This is the first entry to the series! From time to time, I will write about games I consider good looking and why – not limiting myself to first person shooters, or the PC platform, stay tuned!
In the second half of the 80’s and in early 90’s, Amiga was The Computer. Until IBM PC’s started to outclass the Amiga, it’s multimedia capability was unmatched. The games offered great graphics and sound for it’s time. It was also a platform for the creative individuals because of the available software for creating your own art (Even 3d models and renders!) and music. The software and hardware expansion Video Toaster improved the 3d rendering capability and allowed the Amiga users to work on video post production at home, which was quite revolutionary at the time – it had a lot of features which were available only in the expensive studio equipment by that time.
Being a strict PC gamer for a long while, I’ve discovered plenty of interesting stuff later, in the age of internet. ;) The first person shooters really kicked of in the 90’s, which was a time when the PC started to outrun the Amiga in the “arms race”. I was pleasantly surprised to discover that there are Amiga exclusive FPS titles, most of them arriving late to the party (1995-1997). Of course, I’m thinking about “3d”/2.5d shooters, not the ones of “moving crosshair” kind, or the 90 degree limited, faux 3d environment – like in plenty of RPG titles like, for example, Wizardry. Technically, there’s plenty of games on Wolfenstein 3-D tech level, and some are a little more advanced – keep in mind that the non-upgraded hardware wasn’t suited too well for 3d/2.5d games. I’ve picked some titles I consider visually, or technically, most interesting/inspiring.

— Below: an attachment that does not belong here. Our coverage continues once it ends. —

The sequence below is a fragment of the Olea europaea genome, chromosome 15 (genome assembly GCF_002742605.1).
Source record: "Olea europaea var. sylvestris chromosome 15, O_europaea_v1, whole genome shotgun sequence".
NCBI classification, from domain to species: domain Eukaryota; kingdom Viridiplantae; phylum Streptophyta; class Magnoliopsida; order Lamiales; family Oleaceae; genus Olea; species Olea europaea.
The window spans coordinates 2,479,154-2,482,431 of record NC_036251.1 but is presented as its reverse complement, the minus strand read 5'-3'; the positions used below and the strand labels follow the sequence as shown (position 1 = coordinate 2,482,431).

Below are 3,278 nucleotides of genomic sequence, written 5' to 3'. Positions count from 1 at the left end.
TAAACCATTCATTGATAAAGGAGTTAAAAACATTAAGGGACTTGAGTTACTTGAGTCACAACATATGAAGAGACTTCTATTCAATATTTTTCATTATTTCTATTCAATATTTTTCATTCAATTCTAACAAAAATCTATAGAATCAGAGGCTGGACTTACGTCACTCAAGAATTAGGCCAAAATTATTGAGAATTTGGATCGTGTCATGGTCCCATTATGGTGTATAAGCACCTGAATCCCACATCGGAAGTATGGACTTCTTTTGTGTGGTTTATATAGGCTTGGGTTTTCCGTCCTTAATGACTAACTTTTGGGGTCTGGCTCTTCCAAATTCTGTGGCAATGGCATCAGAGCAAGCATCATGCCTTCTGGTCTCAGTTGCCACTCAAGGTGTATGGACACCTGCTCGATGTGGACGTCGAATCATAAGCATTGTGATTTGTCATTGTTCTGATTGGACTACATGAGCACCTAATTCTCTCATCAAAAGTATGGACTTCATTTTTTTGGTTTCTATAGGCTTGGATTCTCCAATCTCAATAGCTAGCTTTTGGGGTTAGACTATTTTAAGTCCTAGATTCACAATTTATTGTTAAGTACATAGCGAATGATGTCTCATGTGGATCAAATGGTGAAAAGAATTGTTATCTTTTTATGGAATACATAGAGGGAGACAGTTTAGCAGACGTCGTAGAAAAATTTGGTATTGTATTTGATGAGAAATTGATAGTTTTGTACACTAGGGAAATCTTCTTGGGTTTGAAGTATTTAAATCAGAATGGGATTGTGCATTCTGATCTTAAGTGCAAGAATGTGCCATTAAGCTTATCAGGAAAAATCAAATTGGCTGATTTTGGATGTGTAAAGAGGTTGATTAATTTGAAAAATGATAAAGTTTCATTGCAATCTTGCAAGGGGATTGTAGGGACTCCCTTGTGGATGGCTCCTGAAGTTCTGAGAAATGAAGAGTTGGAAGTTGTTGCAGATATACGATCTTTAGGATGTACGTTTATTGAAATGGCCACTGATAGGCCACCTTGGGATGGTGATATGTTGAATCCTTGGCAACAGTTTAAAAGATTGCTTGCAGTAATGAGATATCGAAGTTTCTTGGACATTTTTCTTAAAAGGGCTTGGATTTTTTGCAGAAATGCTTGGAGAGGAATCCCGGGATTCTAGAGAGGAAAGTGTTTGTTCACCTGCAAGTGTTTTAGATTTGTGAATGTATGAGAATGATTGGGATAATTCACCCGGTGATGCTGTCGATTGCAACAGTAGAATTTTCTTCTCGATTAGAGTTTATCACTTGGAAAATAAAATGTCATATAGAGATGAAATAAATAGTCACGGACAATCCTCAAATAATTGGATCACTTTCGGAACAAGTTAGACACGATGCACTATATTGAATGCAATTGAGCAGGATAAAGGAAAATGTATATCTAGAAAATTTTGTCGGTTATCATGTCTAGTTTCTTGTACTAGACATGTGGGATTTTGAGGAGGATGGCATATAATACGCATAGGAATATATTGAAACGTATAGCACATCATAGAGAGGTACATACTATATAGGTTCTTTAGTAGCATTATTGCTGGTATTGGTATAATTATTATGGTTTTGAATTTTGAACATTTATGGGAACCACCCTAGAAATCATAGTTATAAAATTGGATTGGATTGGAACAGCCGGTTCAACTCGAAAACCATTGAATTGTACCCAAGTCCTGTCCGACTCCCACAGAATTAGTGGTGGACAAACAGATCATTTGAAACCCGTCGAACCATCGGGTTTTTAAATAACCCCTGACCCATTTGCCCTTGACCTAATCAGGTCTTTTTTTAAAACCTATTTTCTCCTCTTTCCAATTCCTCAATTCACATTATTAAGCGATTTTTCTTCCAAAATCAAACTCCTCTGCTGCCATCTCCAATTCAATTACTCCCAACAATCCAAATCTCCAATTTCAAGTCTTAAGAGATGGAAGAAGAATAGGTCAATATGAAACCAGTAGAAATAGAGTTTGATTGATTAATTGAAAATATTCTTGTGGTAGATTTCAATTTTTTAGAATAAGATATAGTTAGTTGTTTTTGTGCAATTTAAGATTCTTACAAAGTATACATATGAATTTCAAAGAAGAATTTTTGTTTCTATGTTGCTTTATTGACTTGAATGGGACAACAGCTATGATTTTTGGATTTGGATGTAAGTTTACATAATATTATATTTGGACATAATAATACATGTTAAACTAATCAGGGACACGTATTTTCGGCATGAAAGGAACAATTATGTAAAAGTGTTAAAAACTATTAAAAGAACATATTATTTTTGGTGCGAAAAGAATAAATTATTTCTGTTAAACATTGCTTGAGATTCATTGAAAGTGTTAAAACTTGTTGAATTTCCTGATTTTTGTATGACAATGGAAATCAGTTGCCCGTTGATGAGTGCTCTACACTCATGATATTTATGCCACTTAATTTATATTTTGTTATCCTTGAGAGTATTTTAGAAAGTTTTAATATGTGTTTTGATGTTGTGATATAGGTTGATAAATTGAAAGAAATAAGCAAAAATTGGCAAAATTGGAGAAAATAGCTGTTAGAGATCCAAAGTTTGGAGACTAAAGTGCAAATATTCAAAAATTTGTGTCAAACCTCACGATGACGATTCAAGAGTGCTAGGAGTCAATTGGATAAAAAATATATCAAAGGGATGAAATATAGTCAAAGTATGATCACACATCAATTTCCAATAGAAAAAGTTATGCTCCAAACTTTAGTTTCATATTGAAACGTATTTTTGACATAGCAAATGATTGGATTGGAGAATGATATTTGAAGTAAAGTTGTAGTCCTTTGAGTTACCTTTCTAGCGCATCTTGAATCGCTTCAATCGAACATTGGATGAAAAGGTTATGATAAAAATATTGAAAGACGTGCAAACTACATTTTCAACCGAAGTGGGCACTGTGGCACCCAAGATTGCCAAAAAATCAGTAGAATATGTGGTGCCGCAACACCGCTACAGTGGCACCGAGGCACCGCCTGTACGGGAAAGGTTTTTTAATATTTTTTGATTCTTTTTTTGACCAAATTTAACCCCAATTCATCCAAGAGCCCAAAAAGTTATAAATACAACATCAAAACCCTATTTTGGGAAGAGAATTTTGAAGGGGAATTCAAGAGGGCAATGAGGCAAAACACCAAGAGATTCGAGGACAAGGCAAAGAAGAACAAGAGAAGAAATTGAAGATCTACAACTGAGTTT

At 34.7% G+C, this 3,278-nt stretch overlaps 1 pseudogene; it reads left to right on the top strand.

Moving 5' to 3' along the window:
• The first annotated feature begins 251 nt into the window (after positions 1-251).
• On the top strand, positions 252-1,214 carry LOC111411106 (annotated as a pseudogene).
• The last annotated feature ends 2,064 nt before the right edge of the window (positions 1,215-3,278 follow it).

Fears was the first title which caught my attention. While it doesn’t rip off anything, you can clearly see that Doom was a great influence here. There’s plenty of stuff heavily inspired by Doom like, for example, the floating sphere/face monsters, the shotgun and chaingun weapons, hexagonal tile floors, the tan stained wall texture, horned head decors, the intermission map between levels, pointing where you are with an arrow… But then again, nothing is ripped, all graphics are done well and have a specific style. Lots of smooth pixel art, shame the game can’t be run in higher detail, but it was made this way due to hardware constraints. Engine wise, this is a square grid/cube based engine like Wolfenstein, however, the the floors and ceilings can have varying heights and the cubes can have varying textures at different heights – this makes levels a little more interesting with some staircases and a lot of pits. Despite the cartoony monsters, the dark fog and background ambient music create a somewhat tense atmosphere.
Gloom (1995) / Gloom Deluxe (1996)
While the title is an obvious nod to Doom, it doesn’t share that many of visual ideas with it, as Fears did. It has a similar theme progression, from techbase through a gothic/castle theme, to end up in hell! Gloom has an interesting graphic style of it’s own, and the textures are low-res, but quite detailed despite that. There’s a lot of cool touches, like glass which tints everything behind it green, Doom-like invisibility, the goggles which show enemies through walls or the basic particle effects, like sparks coming from the plasma impacts, or enemy body parts which litter the floor – and the enemies always explode into chunks. :) The engine doesn’t offer varying floor/ceiling heights, so everything is on the same level. And, while it seems mostly block based, the walls can have varying thickness and be angled (in a limited way, not as in Doom), there’s also level geometry which rotates or slides around.